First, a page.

WASHINGTON CITY – A project aimed at restoring and preserving the historic Warm Springs is once again up for a vote before the Washington City Council Wednesday.
The nonprofit Boiling Springs Ecoseum and Desert Preserve will once more be presenting a concept plan and development agreement to the City Council for consideration. The group proposes to build a large-scale public garden and botanical conservatory that would center around the Warm Springs, also known as “the Boilers.”
“What we’re trying to do is craft something that benefits the city for generations … and to look to the future and build something unique,” Nicole Warner, executive director for the nonprofit group, said.
The Warm Springs is fed by underground, geothermal springs from lava tubes that originate in Pine Valley, Warner said. The spring produces between 20,000 and 30,000 gallons an hour at a temperature of around 72-74 degrees, making it a perfect repository for unwanted pet fish in years past.
The Warm Springs is located on a parcel of undeveloped city-owned property on the west side of southbound Interstate 15 just south of the Main Street underpass. A fence surrounding the site was removed last year by the city which was originally erected in the late 1990s due to public safety concerns.
The spring was also a source of fresh water for Mormon settlers in the 1800s, as well as a popular swimming hole and gathering place. Today, it remains a source of irrigation water for downtown residents.
“This being an original water source has a great deal of history involved in it,” said Dick Kohler, president of the Washington County Historical Society.
“That was a reliable source of water that was clean and pure,” Kohler said, adding that the settlers didn’t use water out of the Virgin River below the Pah Tempe Hot Springs due to the minerals it poured into the river.
With the construction of Interstate 15 in the 1960s, residents didn’t want to be cut off from their spring, Kohler said, and so two tunnels allowing continued irrigation and access to the spring were built under the highway.
Concerning the nonprofit’s proposed project, Kohler said, “We have Nikki’s organization that wants to do something progressive with it and we’re totally in favor of that like kind of an effort. We’d like to see some good stewardship exercised.”
Some of the faculty of Dixie State University are also interested in the project.
“It’s a remarkable ecosystem which we’ve been able to use in a model; it’s so much different than the surrounding area,” said David Jones, the chair of DSU’s biology department. “We’re provided this nice little biological oasis that our faculty and our students have been able to come down and look at things that aren’t seen else where in the county.”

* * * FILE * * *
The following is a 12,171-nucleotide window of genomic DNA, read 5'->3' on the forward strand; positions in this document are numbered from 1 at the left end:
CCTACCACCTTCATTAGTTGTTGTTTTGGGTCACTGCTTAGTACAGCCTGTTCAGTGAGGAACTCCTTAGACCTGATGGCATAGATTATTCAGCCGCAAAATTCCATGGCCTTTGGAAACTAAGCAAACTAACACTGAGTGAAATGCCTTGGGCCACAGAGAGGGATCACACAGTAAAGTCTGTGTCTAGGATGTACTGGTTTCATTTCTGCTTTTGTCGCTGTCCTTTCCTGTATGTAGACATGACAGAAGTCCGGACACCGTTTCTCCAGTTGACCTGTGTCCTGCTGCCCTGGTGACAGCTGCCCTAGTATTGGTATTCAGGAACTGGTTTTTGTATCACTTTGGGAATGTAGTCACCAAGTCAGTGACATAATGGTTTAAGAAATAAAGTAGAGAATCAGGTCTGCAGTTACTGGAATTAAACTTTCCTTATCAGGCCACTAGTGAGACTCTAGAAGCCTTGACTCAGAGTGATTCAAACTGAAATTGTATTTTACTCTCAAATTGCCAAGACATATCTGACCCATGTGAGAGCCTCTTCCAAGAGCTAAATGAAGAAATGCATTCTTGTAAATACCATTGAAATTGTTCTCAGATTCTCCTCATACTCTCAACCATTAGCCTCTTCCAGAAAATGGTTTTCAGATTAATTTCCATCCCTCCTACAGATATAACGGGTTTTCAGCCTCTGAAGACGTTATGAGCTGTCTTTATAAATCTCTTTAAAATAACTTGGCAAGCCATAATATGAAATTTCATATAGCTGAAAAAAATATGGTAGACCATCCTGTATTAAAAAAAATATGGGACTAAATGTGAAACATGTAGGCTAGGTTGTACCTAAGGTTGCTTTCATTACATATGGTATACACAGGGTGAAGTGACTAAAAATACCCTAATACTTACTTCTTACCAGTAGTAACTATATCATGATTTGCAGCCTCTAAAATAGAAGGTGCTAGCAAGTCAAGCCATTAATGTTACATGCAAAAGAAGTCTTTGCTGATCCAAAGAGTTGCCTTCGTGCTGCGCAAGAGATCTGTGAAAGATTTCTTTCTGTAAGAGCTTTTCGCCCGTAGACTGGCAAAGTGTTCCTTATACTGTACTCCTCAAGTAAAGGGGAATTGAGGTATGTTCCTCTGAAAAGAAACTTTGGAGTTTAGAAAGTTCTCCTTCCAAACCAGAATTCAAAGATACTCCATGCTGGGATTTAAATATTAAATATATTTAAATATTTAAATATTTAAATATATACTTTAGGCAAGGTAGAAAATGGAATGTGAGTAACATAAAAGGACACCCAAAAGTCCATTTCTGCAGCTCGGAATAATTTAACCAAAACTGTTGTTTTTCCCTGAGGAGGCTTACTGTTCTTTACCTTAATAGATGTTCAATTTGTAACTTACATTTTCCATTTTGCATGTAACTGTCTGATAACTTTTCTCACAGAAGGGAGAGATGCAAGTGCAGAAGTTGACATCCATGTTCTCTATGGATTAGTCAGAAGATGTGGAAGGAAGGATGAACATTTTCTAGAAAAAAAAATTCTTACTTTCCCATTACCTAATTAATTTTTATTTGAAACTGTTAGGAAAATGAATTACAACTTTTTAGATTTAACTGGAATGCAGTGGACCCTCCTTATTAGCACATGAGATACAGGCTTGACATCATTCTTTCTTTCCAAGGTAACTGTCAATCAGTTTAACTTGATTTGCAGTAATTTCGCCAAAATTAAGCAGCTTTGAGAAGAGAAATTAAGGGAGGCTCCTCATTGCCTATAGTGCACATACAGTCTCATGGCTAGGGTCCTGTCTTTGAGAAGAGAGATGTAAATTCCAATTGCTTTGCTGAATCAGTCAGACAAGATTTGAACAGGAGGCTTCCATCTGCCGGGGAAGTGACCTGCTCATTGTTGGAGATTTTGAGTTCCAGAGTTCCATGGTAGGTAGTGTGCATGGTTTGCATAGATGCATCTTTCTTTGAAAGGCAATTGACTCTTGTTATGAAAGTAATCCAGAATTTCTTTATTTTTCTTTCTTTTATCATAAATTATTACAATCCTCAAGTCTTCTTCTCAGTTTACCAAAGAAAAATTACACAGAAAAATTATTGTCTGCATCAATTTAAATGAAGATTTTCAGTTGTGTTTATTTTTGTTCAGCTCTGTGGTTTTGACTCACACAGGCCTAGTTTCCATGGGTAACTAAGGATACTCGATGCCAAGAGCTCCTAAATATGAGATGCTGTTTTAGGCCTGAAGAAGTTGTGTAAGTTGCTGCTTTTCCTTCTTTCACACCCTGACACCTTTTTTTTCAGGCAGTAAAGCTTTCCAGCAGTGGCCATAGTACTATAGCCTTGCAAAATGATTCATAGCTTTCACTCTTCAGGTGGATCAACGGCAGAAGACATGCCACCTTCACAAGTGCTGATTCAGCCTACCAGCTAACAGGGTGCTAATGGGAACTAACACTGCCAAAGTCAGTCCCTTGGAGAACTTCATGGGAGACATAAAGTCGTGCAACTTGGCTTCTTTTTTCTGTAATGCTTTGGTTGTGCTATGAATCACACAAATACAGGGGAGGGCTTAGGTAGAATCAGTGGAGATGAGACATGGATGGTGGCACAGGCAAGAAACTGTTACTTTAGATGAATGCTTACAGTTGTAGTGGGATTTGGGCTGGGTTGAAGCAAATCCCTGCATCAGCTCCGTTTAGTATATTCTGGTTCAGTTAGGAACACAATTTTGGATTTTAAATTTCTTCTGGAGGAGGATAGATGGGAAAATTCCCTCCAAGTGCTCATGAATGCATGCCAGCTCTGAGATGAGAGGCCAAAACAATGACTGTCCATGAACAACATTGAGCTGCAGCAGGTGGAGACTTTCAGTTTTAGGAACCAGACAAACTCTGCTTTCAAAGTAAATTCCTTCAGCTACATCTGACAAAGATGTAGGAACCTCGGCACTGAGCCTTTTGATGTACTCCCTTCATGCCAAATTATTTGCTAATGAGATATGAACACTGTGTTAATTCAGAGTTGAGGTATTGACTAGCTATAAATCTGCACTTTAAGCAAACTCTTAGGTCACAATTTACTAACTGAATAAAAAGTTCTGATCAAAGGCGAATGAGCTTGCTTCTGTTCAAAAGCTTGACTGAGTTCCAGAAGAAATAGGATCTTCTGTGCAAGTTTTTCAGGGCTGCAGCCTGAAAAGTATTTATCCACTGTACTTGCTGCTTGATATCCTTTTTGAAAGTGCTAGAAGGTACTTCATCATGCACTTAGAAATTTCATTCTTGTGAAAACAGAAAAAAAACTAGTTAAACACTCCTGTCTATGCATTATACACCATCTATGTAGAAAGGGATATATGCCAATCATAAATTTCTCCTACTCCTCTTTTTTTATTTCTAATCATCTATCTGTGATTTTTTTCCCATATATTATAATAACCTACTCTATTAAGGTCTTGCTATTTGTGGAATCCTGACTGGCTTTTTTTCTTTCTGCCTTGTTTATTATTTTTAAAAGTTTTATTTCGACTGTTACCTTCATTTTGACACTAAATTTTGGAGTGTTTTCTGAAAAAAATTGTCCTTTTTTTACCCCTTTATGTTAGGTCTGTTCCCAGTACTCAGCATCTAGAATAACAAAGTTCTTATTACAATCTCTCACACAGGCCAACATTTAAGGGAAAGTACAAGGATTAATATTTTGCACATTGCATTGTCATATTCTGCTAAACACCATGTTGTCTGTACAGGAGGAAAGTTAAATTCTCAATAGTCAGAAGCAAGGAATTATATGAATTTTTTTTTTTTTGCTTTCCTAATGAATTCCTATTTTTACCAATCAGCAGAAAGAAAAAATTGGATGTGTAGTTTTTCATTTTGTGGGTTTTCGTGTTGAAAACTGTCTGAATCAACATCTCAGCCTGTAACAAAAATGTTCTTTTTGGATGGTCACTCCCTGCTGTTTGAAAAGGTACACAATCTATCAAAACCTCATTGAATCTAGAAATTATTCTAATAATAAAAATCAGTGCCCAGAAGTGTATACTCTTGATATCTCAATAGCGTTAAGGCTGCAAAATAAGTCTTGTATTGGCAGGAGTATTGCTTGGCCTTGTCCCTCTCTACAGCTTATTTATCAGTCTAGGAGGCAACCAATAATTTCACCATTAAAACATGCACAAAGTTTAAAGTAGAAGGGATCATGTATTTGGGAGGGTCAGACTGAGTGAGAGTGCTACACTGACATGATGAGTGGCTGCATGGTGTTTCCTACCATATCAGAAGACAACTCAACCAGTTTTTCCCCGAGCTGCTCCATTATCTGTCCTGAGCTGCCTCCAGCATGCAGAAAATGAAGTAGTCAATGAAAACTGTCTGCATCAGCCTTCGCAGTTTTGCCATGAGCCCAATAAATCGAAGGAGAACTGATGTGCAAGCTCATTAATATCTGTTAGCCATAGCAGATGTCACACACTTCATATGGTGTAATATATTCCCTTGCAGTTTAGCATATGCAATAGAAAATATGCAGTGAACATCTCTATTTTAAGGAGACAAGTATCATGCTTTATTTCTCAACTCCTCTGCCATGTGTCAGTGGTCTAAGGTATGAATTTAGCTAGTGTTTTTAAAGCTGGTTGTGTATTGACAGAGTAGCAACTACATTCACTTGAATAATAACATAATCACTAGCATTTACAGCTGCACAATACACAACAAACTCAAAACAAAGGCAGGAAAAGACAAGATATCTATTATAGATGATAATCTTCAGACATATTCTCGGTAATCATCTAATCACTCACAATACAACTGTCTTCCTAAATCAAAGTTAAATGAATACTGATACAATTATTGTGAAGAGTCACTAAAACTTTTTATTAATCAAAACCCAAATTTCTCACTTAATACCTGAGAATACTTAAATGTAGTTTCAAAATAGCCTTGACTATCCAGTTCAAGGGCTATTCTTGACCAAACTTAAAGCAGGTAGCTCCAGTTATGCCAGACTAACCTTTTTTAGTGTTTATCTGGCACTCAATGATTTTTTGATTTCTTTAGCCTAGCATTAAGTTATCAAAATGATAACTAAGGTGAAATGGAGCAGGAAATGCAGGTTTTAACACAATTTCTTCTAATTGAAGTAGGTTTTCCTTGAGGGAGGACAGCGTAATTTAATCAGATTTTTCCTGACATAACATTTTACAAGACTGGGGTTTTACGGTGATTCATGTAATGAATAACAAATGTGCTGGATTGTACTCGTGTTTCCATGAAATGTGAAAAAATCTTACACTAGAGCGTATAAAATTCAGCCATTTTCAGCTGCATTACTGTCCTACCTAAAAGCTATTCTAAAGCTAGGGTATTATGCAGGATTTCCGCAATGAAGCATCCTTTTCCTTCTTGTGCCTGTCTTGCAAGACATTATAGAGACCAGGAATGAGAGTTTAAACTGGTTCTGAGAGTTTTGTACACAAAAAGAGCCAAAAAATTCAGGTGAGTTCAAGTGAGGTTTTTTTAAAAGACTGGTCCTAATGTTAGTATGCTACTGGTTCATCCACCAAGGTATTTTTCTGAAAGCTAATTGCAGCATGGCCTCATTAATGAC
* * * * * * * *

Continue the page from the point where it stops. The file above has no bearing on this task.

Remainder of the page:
One of the proposed uses of the ecoseum project is the potential creation of an on-site research consortium set up between DSU and other institutions.
“The potential of this project is just incredible,” Jones said.
During a presentation of the nonprofit’s proposed plans to the City Council in February, presenters said the ecoseum could run around $50 million to develop, and could be an economic benefit to the community as it is estimated to generate over $91,000 in sales tax annually for the city.
“…We want to restore and preserve the site, but more importantly, we want to create a destination for our community and for eco-tourism we have coming to the area,” Warner said.
The project was originally proposed to the City Council in 2013 and was voted down, yet the door was left open for future work between the city and nonprofit, as well as a revised agreement plan.
The development agreement set before the council would create a public-private partnership between the city and the nonprofit group in which the ecoseum would be allowed to lease the property around the Warm Springs for 99 years for $1 a year.
Funding for the project would come through private donations, as well as possible federal grants. If certain funding benchmarks aren’t met by specific dates, the property reverts back to the city.
“I like the ecoseum, I think it would be a great asset,” Washington City Mayor Ken Neilson said, “but like anything else, it’s an unknown.”
Will the ecoseum project be able to draw people in like it’s supporters say it will? Will the city benefit from leasing the property to the ecoseum rather than selling it to a developer? Is it a good investment for the city moving forward? These are just some of the question the City Council will likely consider.
“I think that our City Councilmen are very intelligent men who think things out very thoroughly and come to the best conclusion that they feel would be best for Washington City,” Neilson said.
The Washington City Council will vote on “consideration to proceed with negotiations on the Boiling Springs Ecoseum and Desert Preserve concept plan and development agreement” during its Wednesday meeting, according to the posted agenda.
It should be noted by those planning to attend that the pending vote is not set for a public hearing.
The meeting will take place Wednesday, at 6 p.m., at the Washington City Offices located at 111 N. 100 East in Washington City.
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- Group has big plans for Boilers, Millcreek Canyon; city council not so sure
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